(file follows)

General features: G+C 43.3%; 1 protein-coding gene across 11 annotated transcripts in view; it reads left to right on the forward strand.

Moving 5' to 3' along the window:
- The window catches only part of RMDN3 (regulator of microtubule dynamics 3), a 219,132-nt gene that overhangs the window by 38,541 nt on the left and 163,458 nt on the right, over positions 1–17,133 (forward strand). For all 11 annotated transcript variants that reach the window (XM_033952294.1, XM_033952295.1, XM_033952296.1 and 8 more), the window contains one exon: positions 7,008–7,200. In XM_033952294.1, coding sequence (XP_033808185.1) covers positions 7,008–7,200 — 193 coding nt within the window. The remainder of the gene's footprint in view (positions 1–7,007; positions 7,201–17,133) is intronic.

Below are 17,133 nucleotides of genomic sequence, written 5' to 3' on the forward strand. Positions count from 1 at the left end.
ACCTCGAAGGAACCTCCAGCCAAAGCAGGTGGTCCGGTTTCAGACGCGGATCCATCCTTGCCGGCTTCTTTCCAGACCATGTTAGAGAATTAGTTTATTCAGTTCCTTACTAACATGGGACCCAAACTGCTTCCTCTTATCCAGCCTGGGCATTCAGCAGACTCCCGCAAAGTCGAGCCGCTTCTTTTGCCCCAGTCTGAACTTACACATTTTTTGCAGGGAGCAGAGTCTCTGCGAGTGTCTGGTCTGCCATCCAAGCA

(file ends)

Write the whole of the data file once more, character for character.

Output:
General features: G+C 43.3%; 1 protein-coding gene across 11 annotated transcripts in view; it reads left to right on the forward strand.

Moving 5' to 3' along the window:
- The window catches only part of RMDN3 (regulator of microtubule dynamics 3), a 219,132-nt gene that overhangs the window by 38,541 nt on the left and 163,458 nt on the right, over positions 1–17,133 (forward strand). For all 11 annotated transcript variants that reach the window (XM_033952294.1, XM_033952295.1, XM_033952296.1 and 8 more), the window contains one exon: positions 7,008–7,200. In XM_033952294.1, coding sequence (XP_033808185.1) covers positions 7,008–7,200 — 193 coding nt within the window. The remainder of the gene's footprint in view (positions 1–7,007; positions 7,201–17,133) is intronic.

Below are 17,133 nucleotides of genomic sequence, written 5' to 3' on the forward strand. Positions count from 1 at the left end.
ACCTCGAAGGAACCTCCAGCCAAAGCAGGTGGTCCGGTTTCAGACGCGGATCCATCCTTGCCGGCTTCTTTCCAGACCATGTTAGAGAATTAGTTTATTCAGTTCCTTACTAACATGGGACCCAAACTGCTTCCTCTTATCCAGCCTGGGCATTCAGCAGACTCCCGCAAAGTCGAGCCGCTTCTTTTGCCCCAGTCTGAACTTACACATTTTTTGCAGGGAGCAGAGTCTCTGCGAGTGTCTGGTCTGCCATCCAAGCA